There are all sorts of bees for sale out there – Buckfast, Carniolan, Italian, Russian, Greek – you name it but how can they possibly be better than the locals on their home turf? Think about it, think about the risks in importing diseases and god knows what-all else. Don’t import bees – improve your own.
Click here for more information on the Native Irish Bee.
Here’s how and it isn’t difficult. In fact it’s fun and very rewarding – you will see real results year on year. We used to have some really horrible bees here and only a few hives of them but each year they would chase us round the garden. Now, in the middle of summer I have around 25 hives of bees here and stings are rare.
So make a start this year. Continue reading How to improve your bees →
If you are overwintering an Apidea you will need to keep a close eye on the stores – especially in a mild winter when the queen may start to lay early. This one in the picture above has a double brood box and was well stocked with ivy honey in autumn but it felt a bit light so I fed it today. If you are wondering why the air vent is left open – that’s because they have it completely propolised and I don’t want to leave the front door wide open.
Here’s what to do with the feed though: Continue reading How to Feed a Winter Apidea →
The deep midwinter is a good time to visit your bees and Christmas day is ideal in many ways!
Bees can be active at quite low temperatures so if you’re a bit on the timid side and your bees are on the feisty side – avail of a veil. But go easy on the smoke.
Continue reading Bee Basics – Mid-Winter Feeding →
If you have old brood frames it is always a good idea to fumigate them before using them again to kill Nosema spores and wax moth. However, be sure they don’t come from a hive where the bees died of AFB. If you aren’t sure, or if frames contain patches of old sealed brood it’s probably best to burn them.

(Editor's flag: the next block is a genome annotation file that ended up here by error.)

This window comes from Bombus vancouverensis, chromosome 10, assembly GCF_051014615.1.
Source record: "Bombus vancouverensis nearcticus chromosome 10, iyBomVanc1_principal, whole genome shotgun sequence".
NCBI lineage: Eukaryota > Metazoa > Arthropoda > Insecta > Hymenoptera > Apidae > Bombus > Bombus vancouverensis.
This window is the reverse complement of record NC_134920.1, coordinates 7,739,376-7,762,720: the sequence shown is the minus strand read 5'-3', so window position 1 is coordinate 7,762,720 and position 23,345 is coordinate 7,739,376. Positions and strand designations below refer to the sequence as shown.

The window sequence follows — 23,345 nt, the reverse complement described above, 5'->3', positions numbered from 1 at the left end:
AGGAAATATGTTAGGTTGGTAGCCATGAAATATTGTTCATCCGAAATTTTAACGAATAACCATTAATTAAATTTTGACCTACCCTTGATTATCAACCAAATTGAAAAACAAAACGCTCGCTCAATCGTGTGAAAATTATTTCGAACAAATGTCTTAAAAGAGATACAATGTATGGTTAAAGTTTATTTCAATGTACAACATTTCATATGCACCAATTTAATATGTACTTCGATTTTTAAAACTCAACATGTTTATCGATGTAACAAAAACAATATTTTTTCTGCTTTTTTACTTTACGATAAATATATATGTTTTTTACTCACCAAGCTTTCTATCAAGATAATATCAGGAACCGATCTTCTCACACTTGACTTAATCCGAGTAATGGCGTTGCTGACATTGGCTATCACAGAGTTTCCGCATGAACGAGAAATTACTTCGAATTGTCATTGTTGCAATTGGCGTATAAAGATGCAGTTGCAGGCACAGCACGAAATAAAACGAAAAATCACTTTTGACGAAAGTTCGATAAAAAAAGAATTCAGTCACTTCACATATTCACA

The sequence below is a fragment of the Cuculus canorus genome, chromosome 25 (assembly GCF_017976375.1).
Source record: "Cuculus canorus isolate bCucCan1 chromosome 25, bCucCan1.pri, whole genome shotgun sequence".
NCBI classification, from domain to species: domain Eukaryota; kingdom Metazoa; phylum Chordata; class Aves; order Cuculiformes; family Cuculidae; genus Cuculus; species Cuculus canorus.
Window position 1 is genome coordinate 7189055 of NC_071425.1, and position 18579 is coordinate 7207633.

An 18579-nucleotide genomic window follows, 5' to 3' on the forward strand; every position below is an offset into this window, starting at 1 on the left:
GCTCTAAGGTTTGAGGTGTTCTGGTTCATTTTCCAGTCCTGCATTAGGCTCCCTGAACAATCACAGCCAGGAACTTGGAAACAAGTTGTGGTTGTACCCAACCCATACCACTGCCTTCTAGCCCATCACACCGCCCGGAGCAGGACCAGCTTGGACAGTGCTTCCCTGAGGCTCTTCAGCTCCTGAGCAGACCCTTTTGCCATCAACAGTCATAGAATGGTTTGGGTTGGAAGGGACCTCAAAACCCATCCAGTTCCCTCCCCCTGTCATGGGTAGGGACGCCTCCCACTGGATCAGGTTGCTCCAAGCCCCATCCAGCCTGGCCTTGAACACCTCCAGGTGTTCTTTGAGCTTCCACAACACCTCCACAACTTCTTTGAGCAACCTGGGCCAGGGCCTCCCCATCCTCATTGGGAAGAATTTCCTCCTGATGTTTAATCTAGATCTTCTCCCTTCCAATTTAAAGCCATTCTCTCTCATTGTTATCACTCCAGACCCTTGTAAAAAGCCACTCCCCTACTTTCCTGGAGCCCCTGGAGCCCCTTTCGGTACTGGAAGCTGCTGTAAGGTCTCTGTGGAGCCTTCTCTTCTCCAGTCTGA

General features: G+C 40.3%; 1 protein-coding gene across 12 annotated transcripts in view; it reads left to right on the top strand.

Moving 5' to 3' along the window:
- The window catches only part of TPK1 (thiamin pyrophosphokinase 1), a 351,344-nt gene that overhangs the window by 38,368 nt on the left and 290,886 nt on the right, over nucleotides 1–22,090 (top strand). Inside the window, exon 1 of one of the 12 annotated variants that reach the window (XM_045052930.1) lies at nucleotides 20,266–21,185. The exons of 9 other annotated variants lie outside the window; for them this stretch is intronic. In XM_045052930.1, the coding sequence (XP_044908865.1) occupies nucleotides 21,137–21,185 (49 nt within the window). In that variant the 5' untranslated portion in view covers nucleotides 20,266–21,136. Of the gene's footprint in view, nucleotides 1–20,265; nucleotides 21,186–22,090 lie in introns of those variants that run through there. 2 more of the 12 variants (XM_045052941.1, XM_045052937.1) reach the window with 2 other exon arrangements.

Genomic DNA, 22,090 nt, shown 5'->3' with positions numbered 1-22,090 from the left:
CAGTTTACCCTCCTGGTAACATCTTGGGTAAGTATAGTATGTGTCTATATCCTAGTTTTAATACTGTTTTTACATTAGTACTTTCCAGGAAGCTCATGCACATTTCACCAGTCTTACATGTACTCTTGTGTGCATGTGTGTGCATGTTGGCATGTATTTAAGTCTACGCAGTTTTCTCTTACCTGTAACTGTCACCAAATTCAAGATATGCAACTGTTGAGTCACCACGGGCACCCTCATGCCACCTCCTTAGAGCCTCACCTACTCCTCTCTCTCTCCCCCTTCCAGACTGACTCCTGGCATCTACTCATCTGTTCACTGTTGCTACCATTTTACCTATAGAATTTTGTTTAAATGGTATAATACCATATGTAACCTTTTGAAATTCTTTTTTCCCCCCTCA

If the wax is old and very black it is best to strip these frames down and add fresh foundation in the spring – you’ll seldom find AFB in nice clean frames. Continue reading Acetic Acid Fumigation →
I was reading an article about wintering bees and the author said any fool could winter bees, whatever the winter and however poor the beekeeper. And he has a point. The reason being that in order to successfully winter bees you just have to leave them alone. Leave them alone – they know more about it than you do. Well he might be right but if you keep an eye on your bees there are things to be done to prevent the losses we saw in the winter of 2012/13. Continue reading Things to do in February →
I used to think that homemade soap would be a great way to use up some of that beeswax mountain. That is until I started to look into the subject and it turns out to be a bit more complicated than I thought.
For a start there’s the matter of CAUSTIC SODA. Note the capital letters there; those are there as a mark of Respect. When using Caustic Soda, be on your Toes because it is a VERY NASTY chemical indeed. Wear gloves, don’t spill it and don’t blame me if you do. Continue reading Beeswax Soap Recipe →
Choosing which type of hive to use is like getting married – get it right from the start and stick to it; if you go messing about later, it will come back to bite you and you’ll regret it. Not all hive parts are interchangeable and you’ll end up in a right mucking fuddle. Continue reading Bee Basics – Which Beehive? →
Brighten up your Burns night supper with some Scottish Flummery. Not an adjective but a noun!
According to Chambers Twentieth Century Dictionary of 1901 Flummery is an ‘acid jelly made from the husks of oats’ and water but it has since come to mean ‘an empty compliment or anything insipid’. A recipe for traditional Flummery seems to bear this out, with its description of a rather flaccid, glutinous dish, resembling porridge but with the oats carefully removed. Continue reading Burns Night Special →
The gorse is in bloom early this year, although what is it they say – ‘When gorse is out of bloom, kissing is out of fashion’ – is that it?
Look out for orange/brown pollen loads – along with the brighter orange from the snowdrops.
In fact, when the weather does warm up and the bees are active and bringing in that brown pollen it is worth going out to watch them working the gorse because the flower is specially designed to make best use of the bees for pollination. Enjoy the strong coconut scent of the flowers while you’re at it. Continue reading Blooming Gorse →
Beeswax is one of the most recalcitrant substances known to man and rendering beeswax is not for the faint-hearted, so gird yer loins and don’t use the kitchen.
For the beekeeper, honey is probably the most profitable part of the harvest but it is not the only one. The next most important crop, for most, is beeswax, of which there are three sources:
- Cappings from your honey extraction;
- Old combs;
- Scrapings from hive.
Beeswax has a thousand and one cosmetic and domestic uses but unless a good price can be assured the most fundamental use for the beeswax crop is as new foundation. Continue reading Rendering Beeswax →